Penn State Scranton students make impact volunteering with VITA program

professor angela bassani assists a student during a volunteer session at VITA

Penn State Scranton Assistant Teaching Professor of Accounting Angela Bassani mentors students during tax season for the VITA program.

Credit: Penn State

DUNMORE, Pa. — A group of Penn State Scranton students have wrapped up another successful year assisting the Volunteer Income Tax Assistance (VITA) program, making a significant impact on the local community.

The United Way of Lackawanna, Wayne and Pike counties offers the VITA program to qualifying residents of Lackawanna, Pike and Wayne counties.  It provides them free assistance with preparing their local, state and federal income tax returns. Qualifying households and senior citizens from Northeast Pennsylvania had to have income during 2023 of $60,000 or less.

Led by Assistant Teaching Professor of Accounting Angela Bassani, the program saw remarkable achievements this year.

“We have seven Penn State Scranton students that will have devoted 1,300 total hours to supporting the VITA program this year,” Bassani said, highlighting the students’ dedication.  Two of these students returned from last year to serve in supervisory roles, aiding in training their peers and reviewing tax returns.

Penn State Scranton Chancellor Marwa Wafa emphasized the University's commitment to community engagement, praising the VITA program's impact.

“Seven Penn State Scranton students devoted more than 1,300 hours to supporting the VITA program this year. Because of them, 2,101 free tax returns were filed; 1,626,394 in federal refunds were brought back into the community; $397,376 of these refunds were earned income credits; and $440,200 in tax return preparation fees were saved,” Wafa said.

Erica Yatzun, a student participant, shared her rewarding experiences and personal development through the program. “Completing this internship has helped me develop both personally and academically. I am a hands-on learner, so actually doing people's taxes helped me learn, along with all of the bookwork that I learned in class,” she said.

Another student, Matthew Davis, reflected on the benefits of student involvement in VITA. “Some of the key benefits of student involvement in the VITA program are exposure to tax forms and experience working with a variety of clients,” he said. “Participating in the VITA program has helped me not only learn more about taxes but also get a feel for managing workload.”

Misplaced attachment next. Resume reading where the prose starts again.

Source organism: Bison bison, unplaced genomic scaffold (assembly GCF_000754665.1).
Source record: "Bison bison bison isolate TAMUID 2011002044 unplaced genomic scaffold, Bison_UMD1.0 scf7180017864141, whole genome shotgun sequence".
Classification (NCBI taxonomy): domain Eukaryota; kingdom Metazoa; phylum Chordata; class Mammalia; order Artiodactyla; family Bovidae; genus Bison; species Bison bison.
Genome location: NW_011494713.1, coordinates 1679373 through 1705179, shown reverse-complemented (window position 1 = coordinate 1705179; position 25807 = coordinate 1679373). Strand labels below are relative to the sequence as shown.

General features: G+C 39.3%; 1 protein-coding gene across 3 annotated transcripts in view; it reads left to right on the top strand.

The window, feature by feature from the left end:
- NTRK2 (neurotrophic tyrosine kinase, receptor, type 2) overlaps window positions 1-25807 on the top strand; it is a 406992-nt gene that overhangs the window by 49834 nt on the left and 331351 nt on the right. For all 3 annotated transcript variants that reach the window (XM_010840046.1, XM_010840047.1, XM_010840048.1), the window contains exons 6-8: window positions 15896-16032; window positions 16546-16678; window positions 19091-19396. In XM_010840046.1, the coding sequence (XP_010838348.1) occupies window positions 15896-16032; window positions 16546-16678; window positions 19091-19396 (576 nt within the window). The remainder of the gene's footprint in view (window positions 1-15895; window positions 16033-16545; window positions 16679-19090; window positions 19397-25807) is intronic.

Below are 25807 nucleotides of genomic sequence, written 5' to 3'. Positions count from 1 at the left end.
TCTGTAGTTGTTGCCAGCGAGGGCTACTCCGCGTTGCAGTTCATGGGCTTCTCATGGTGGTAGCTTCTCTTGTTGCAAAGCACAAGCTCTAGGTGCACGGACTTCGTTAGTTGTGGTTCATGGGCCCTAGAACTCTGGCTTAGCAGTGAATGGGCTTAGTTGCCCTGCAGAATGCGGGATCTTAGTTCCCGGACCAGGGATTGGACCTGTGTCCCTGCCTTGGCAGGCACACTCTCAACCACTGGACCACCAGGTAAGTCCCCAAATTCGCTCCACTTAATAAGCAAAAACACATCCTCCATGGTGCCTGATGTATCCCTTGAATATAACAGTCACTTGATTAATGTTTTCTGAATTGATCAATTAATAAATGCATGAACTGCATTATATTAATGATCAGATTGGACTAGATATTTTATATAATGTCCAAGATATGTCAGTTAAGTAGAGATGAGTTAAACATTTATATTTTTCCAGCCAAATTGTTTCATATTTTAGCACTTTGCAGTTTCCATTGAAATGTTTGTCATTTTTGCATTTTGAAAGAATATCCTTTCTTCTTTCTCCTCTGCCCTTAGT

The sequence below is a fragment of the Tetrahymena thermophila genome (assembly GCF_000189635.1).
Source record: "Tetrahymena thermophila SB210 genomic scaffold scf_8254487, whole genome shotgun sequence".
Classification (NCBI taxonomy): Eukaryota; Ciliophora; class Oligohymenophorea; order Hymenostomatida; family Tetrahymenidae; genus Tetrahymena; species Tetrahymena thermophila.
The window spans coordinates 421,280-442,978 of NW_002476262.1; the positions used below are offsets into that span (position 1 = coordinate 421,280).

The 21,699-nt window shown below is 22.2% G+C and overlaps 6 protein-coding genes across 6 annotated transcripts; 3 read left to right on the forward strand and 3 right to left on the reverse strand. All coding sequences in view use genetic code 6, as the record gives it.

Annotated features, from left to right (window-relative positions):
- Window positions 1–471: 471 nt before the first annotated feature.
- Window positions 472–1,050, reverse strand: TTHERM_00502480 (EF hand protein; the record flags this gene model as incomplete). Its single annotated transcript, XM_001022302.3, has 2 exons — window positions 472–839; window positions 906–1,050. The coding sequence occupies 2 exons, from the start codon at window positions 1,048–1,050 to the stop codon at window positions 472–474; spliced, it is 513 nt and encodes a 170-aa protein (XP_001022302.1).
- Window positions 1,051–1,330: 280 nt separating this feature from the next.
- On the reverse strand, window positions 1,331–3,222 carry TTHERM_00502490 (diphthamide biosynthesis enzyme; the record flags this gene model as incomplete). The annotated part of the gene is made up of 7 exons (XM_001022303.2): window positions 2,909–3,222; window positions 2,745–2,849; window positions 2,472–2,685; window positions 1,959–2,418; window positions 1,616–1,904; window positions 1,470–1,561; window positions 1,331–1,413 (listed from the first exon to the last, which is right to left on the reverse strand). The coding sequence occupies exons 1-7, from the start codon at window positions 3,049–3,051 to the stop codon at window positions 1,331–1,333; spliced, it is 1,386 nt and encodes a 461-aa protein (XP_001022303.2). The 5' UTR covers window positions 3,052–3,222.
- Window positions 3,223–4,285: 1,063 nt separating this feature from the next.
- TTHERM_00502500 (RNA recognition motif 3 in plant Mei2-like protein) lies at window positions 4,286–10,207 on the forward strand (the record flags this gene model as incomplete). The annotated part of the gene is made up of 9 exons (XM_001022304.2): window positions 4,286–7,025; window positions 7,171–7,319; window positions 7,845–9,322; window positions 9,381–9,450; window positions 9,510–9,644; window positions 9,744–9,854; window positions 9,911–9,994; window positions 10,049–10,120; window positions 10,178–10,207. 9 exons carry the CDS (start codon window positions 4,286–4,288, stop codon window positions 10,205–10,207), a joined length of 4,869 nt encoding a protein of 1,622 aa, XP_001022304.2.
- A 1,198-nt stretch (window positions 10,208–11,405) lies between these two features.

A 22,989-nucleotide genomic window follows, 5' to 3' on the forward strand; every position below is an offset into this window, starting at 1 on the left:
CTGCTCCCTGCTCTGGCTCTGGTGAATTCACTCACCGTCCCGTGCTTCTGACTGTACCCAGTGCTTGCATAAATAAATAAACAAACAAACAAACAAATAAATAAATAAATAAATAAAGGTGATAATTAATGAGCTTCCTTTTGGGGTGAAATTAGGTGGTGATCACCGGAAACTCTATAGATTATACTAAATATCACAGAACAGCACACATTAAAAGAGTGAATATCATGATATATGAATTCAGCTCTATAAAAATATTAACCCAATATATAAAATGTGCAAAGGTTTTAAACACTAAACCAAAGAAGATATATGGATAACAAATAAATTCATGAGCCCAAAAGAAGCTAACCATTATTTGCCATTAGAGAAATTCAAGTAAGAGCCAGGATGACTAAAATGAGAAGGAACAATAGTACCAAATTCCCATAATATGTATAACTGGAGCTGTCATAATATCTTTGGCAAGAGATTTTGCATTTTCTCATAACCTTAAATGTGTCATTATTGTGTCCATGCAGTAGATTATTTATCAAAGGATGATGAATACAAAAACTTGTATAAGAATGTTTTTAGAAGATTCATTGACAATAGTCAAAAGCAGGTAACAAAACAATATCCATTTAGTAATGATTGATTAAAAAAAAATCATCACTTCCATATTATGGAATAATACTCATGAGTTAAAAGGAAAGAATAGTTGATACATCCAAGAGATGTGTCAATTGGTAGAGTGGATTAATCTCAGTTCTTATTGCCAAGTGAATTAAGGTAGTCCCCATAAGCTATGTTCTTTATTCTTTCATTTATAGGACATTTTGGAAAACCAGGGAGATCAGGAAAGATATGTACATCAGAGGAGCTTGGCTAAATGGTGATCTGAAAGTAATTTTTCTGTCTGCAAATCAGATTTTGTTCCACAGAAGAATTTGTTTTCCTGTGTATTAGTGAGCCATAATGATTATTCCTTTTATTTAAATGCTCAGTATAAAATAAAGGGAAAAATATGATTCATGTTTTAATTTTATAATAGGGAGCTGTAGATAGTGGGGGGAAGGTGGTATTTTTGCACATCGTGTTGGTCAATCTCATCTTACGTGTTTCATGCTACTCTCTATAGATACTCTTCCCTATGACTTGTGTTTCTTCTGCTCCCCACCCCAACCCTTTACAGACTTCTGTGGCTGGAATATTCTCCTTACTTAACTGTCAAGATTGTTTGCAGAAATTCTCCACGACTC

Conner Sheruda, echoing the sentiments of his peers, expressed gratitude for the opportunity to gain real-world accounting experience through VITA. “I accepted because it provided me with a great opportunity for authentic work experience in the accounting field,” he said.

Richard Kokas, adjunct lecturer of business at Penn State Scranton and CPA for VITA, emphasized the program's alignment with academic goals and mission. “The VITA internship allows students to give back directly to the community while giving them amazing hands-on tax prep experience,” Kokas said.

The United Way of Lackawanna, Wayne & Pike Counties Vice President of Community Impact and VITA Representative Peg Kopko praised the students for their dedication and professionalism.

For VITA to work, it has to be a team effort between our older adult volunteers and the students. All of the students have been very respectful of the clients they have, assisting them if they have mobility issues, showing great professionalism, and patience.

—Peg Kopko , United Way of Lackawanna, Wayne & Pike Counties Vice President of Community Impact and VITA Representative

Penn State Scranton’s annual participation in the VITA program stands as a testament to the campus’ commitment to community engagement and student development, providing invaluable hands-on experience while making a tangible difference in the lives of taxpayers.

During the 2023 tax season, the United Way’s Volunteer Income Tax Assistance (VITA) program saved our tax clients $500,250 in fees as we filed 2,001 tax returns for free with $1,477,869 in federal refunds being returned to the community—and the budgets of hard-working area families.